Astrocytes are dynamic cells that maintain brain homeostasis, regulate neurotransmitter systems, and process synaptic information, energy metabolism, antioxidant defenses, and inflammatory response. Aging is a biological process that is closely associated with hippocampal astrocyte dysfunction. In this sense, we demonstrated that hippocampal astrocytes from adult and aged Wistar rats reproduce the glial functionality alterations observed in aging by evaluating several senescence, glutamatergic, oxidative and inflammatory parameters commonly associated with the aging process. Here, we show that the p21 senescence-associated gene and classical astrocyte markers, such as glial fibrillary acidic protein (GFAP), vimentin, and actin, changed their expressions in adult and aged astrocytes. Age-dependent changes were also observed in glutamate transporters (glutamate aspartate transporter (GLAST) and glutamate transporter-1 (GLT-1)) and glutamine synthetase immunolabeling and activity. Additionally, according to in vivo aging, astrocytes from adult and aged rats showed an increase in oxidative/nitrosative stress with mitochondrial dysfunction, an increase in RNA oxidation, NADPH oxidase (NOX) activity, superoxide levels, and inducible nitric oxide synthase (iNOS) expression levels. Changes in antioxidant defenses were also observed. Hippocampal astrocytes also displayed age-dependent inflammatory response with augmentation of proinflammatory cytokine levels, such as TNF-α, IL-1β, IL-6, IL-18, and messenger RNA (mRNA) levels of cyclo-oxygenase 2 (COX-2). Furthermore, these cells secrete neurotrophic factors, including glia-derived neurotrophic factor (GDNF), brain-derived neurotrophic factor (BDNF), S100 calcium-binding protein B (S100B) protein, and transforming growth factor-β (TGF-β), which changed in an age-dependent manner. Classical signaling pathways associated with aging, such as nuclear factor erythroid-derived 2-like 2 (Nrf2), nuclear factor kappa B (NFκ

  4. Glial-Specific Functions of Microcephaly Protein WDR62 and Interaction with the Mitotic Kinase AURKA Are Essential for Drosophila Brain Growth.

    Science.gov (United States)

    Lim, Nicholas R; Shohayeb, Belal; Zaytseva, Olga; Mitchell, Naomi; Millard, S Sean; Ng, Dominic C H; Quinn, Leonie M

    2017-07-11

    The second most commonly mutated gene in primary microcephaly (MCPH) patients is wd40-repeat protein 62 (wdr62), but the relative contribution of WDR62 function to the growth of major brain lineages is unknown. Here, we use Drosophila models to dissect lineage-specific WDR62 function(s). Interestingly, although neural stem cell (neuroblast)-specific depletion of WDR62 significantly decreased neuroblast number, brain size was unchanged. In contrast, glial lineage-specific WDR62 depletion significantly decreased brain volume. Moreover, loss of function in glia not only decreased the glial population but also non-autonomously caused neuroblast loss. We further demonstrated that WDR62 controls brain growth through lineage-specific interactions with master mitotic signaling kinase, AURKA. Depletion of AURKA in neuroblasts drives brain overgrowth, which was suppressed by WDR62 co-depletion. In contrast, glial-specific depletion of AURKA significantly decreased brain volume, which was further decreased by WDR62 co-depletion. Thus, dissecting relative contributions of MCPH factors to individual neural lineages will be critical for understanding complex diseases such as microcephaly. Crown Copyright © 2017. Published by Elsevier Inc. All rights reserved.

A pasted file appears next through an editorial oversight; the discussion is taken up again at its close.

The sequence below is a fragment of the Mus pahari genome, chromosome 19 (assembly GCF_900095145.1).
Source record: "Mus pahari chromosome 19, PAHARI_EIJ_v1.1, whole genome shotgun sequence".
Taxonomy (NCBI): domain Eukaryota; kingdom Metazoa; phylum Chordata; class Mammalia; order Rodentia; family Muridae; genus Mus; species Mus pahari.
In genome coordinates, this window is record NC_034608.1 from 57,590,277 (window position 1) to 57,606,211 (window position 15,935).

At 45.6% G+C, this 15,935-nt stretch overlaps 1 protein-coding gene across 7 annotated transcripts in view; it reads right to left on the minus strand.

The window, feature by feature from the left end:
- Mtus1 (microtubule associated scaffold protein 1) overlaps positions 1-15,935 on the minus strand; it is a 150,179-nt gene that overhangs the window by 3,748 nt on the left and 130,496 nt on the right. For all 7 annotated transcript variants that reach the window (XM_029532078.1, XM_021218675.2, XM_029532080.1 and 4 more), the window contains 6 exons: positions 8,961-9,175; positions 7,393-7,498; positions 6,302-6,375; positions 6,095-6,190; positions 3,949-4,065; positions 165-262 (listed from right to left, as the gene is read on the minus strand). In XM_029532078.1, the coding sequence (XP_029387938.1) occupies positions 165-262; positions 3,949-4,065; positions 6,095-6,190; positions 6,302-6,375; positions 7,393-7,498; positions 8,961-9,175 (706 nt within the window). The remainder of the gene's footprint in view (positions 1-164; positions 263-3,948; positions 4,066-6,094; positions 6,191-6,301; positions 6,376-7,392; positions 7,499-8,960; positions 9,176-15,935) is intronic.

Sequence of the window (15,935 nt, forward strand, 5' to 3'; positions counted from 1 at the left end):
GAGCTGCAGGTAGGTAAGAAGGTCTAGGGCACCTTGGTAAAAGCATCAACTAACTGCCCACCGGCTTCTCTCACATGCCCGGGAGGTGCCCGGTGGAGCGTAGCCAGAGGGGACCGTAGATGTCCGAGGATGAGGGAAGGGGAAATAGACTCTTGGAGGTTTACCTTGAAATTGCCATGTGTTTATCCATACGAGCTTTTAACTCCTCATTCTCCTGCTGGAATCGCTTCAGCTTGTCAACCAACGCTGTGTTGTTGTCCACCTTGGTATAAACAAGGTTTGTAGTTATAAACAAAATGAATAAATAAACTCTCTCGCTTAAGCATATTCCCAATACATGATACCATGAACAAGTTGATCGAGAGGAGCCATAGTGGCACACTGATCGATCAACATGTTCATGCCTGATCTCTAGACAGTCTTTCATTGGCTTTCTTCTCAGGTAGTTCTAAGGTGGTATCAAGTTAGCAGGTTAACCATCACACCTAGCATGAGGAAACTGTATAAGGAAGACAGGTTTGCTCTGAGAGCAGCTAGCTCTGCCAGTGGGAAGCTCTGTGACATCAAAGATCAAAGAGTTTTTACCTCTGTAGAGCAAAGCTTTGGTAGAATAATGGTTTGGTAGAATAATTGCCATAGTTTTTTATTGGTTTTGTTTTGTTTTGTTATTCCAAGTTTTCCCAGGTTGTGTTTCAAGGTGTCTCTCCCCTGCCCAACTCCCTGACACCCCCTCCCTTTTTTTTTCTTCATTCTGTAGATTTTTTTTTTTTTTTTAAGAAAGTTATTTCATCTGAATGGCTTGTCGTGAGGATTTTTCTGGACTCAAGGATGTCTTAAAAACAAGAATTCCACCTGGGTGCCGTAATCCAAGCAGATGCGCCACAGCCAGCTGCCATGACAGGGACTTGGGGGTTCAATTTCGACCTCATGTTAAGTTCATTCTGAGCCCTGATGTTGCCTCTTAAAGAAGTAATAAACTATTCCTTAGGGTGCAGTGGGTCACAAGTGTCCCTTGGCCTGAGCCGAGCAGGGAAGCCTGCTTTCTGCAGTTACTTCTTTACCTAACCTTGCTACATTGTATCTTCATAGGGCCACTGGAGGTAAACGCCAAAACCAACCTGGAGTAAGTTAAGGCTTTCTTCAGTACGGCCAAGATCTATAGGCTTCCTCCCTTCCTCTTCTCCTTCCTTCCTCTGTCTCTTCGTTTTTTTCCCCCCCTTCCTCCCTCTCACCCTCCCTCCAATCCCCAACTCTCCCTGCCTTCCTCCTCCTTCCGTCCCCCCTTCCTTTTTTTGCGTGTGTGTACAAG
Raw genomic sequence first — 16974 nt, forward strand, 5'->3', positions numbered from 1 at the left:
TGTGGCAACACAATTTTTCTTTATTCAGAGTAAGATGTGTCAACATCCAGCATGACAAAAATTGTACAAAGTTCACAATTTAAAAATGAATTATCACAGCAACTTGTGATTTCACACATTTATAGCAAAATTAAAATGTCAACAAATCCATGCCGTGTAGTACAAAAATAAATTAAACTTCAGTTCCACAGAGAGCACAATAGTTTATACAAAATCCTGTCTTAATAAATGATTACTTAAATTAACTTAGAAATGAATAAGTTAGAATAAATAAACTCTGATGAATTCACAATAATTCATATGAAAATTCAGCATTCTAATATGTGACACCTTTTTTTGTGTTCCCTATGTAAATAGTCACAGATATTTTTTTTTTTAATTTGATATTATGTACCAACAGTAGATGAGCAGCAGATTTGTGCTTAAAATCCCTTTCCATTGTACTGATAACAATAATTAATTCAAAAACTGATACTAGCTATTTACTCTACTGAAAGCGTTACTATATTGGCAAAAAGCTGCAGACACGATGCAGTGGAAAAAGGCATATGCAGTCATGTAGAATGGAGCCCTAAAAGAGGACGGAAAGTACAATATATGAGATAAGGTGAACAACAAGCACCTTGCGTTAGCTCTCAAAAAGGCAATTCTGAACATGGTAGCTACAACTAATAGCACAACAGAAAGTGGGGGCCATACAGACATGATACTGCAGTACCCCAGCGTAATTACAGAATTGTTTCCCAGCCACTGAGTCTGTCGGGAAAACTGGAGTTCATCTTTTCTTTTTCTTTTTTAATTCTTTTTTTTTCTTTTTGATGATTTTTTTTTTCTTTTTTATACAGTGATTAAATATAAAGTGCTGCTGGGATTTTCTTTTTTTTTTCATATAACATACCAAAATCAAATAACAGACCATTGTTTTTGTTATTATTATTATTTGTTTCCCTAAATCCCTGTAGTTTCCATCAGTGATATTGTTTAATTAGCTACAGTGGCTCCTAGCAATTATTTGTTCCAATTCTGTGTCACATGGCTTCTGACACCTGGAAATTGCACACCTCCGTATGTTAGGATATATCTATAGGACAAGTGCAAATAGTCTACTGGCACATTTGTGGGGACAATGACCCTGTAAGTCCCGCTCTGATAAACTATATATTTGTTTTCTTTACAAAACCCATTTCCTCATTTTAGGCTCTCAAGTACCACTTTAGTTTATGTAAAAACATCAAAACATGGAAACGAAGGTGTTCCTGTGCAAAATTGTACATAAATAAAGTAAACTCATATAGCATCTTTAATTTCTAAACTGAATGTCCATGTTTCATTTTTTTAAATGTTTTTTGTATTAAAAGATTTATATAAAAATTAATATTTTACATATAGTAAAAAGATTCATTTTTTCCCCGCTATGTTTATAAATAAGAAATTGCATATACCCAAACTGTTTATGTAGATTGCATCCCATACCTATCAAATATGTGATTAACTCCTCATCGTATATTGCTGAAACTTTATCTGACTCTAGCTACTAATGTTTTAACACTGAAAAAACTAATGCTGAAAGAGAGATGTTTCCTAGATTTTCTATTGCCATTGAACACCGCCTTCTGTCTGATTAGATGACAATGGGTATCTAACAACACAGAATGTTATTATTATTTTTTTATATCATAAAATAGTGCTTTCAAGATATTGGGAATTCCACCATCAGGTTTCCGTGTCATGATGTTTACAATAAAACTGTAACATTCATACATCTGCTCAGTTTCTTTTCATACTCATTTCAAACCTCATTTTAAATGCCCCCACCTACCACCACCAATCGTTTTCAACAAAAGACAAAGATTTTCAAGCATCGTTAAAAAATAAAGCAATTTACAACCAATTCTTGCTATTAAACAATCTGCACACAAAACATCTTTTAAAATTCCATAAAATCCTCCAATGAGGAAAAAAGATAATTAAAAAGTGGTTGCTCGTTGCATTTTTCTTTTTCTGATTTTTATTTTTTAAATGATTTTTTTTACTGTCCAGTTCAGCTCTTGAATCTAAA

5. The Effects of Blast Exposure on Protein Deimination in the Brain

    Directory of Open Access Journals (Sweden)

    Peter J. Attilio

    2017-01-01

    Full Text Available Oxidative stress and calcium excitotoxicity are hallmarks of traumatic brain injury (TBI. While these early disruptions may be corrected over a relatively short period of time, long-lasting consequences of TBI including impaired cognition and mood imbalances can persist for years, even in the absence of any evidence of overt injury based on neuroimaging. This investigation examined the possibility that disordered protein deimination occurs as a result of TBI and may thus contribute to the long-term pathologies of TBI. Protein deimination is a calcium-activated, posttranslational modification implicated in the autoimmune diseases rheumatoid arthritis and multiple sclerosis, where aberrant deimination creates antigenic epitopes that elicit an autoimmune attack. The present study utilized proteomic analyses to show that blast TBI alters the deimination status of proteins in the porcine cerebral cortex. The affected proteins represent a small subset of the entire brain proteome and include glial fibrillary acidic protein and vimentin, proteins reported to be involved in autoimmune-based pathologies. The data also indicate that blast injury is associated with an increase in immunoglobulins in the brain, possibly representing autoantibodies directed against novel protein epitopes. These findings indicate that aberrant protein deimination is a biomarker for blast TBI and may therefore underlie chronic neuropathologies of head injury.